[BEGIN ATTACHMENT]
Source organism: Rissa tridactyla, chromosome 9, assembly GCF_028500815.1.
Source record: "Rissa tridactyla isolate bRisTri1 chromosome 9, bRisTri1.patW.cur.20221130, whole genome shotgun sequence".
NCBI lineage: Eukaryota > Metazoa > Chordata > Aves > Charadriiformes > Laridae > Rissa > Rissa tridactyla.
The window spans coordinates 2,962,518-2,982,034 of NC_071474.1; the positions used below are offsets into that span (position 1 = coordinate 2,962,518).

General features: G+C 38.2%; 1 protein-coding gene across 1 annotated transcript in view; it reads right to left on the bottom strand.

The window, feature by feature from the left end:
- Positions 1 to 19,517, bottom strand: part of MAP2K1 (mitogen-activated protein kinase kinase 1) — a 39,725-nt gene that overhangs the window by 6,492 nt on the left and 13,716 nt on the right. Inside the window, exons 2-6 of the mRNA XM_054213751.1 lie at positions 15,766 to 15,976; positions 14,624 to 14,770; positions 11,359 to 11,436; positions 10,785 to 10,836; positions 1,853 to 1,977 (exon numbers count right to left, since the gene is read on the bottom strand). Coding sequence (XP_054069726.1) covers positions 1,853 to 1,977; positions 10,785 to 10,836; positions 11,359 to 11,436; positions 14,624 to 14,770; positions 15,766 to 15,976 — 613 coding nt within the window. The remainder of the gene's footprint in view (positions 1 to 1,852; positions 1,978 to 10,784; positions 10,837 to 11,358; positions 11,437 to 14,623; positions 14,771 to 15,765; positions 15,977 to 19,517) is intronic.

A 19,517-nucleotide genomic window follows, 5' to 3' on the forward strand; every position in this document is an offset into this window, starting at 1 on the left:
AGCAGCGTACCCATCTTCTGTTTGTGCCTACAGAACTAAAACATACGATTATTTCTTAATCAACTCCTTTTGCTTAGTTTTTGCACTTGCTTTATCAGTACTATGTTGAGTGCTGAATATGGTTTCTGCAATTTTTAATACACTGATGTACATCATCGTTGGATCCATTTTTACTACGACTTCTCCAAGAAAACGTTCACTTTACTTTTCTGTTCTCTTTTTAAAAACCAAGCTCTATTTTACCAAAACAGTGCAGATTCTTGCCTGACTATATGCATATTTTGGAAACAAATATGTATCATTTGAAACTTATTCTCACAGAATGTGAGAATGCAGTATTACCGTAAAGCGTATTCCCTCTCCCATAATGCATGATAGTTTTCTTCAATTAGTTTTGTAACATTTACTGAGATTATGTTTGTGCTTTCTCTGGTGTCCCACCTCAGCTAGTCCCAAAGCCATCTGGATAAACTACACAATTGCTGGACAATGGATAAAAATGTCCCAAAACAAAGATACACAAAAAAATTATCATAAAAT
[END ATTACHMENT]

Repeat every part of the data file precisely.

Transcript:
Source organism: Rissa tridactyla, chromosome 9, assembly GCF_028500815.1.
Source record: "Rissa tridactyla isolate bRisTri1 chromosome 9, bRisTri1.patW.cur.20221130, whole genome shotgun sequence".
NCBI lineage: Eukaryota > Metazoa > Chordata > Aves > Charadriiformes > Laridae > Rissa > Rissa tridactyla.
The window spans coordinates 2,962,518-2,982,034 of NC_071474.1; the positions used below are offsets into that span (position 1 = coordinate 2,962,518).

General features: G+C 38.2%; 1 protein-coding gene across 1 annotated transcript in view; it reads right to left on the bottom strand.

The window, feature by feature from the left end:
- Positions 1 to 19,517, bottom strand: part of MAP2K1 (mitogen-activated protein kinase kinase 1) — a 39,725-nt gene that overhangs the window by 6,492 nt on the left and 13,716 nt on the right. Inside the window, exons 2-6 of the mRNA XM_054213751.1 lie at positions 15,766 to 15,976; positions 14,624 to 14,770; positions 11,359 to 11,436; positions 10,785 to 10,836; positions 1,853 to 1,977 (exon numbers count right to left, since the gene is read on the bottom strand). Coding sequence (XP_054069726.1) covers positions 1,853 to 1,977; positions 10,785 to 10,836; positions 11,359 to 11,436; positions 14,624 to 14,770; positions 15,766 to 15,976 — 613 coding nt within the window. The remainder of the gene's footprint in view (positions 1 to 1,852; positions 1,978 to 10,784; positions 10,837 to 11,358; positions 11,437 to 14,623; positions 14,771 to 15,765; positions 15,977 to 19,517) is intronic.

A 19,517-nucleotide genomic window follows, 5' to 3' on the forward strand; every position in this document is an offset into this window, starting at 1 on the left:
AGCAGCGTACCCATCTTCTGTTTGTGCCTACAGAACTAAAACATACGATTATTTCTTAATCAACTCCTTTTGCTTAGTTTTTGCACTTGCTTTATCAGTACTATGTTGAGTGCTGAATATGGTTTCTGCAATTTTTAATACACTGATGTACATCATCGTTGGATCCATTTTTACTACGACTTCTCCAAGAAAACGTTCACTTTACTTTTCTGTTCTCTTTTTAAAAACCAAGCTCTATTTTACCAAAACAGTGCAGATTCTTGCCTGACTATATGCATATTTTGGAAACAAATATGTATCATTTGAAACTTATTCTCACAGAATGTGAGAATGCAGTATTACCGTAAAGCGTATTCCCTCTCCCATAATGCATGATAGTTTTCTTCAATTAGTTTTGTAACATTTACTGAGATTATGTTTGTGCTTTCTCTGGTGTCCCACCTCAGCTAGTCCCAAAGCCATCTGGATAAACTACACAATTGCTGGACAATGGATAAAAATGTCCCAAAACAAAGATACACAAAAAAATTATCATAAAAT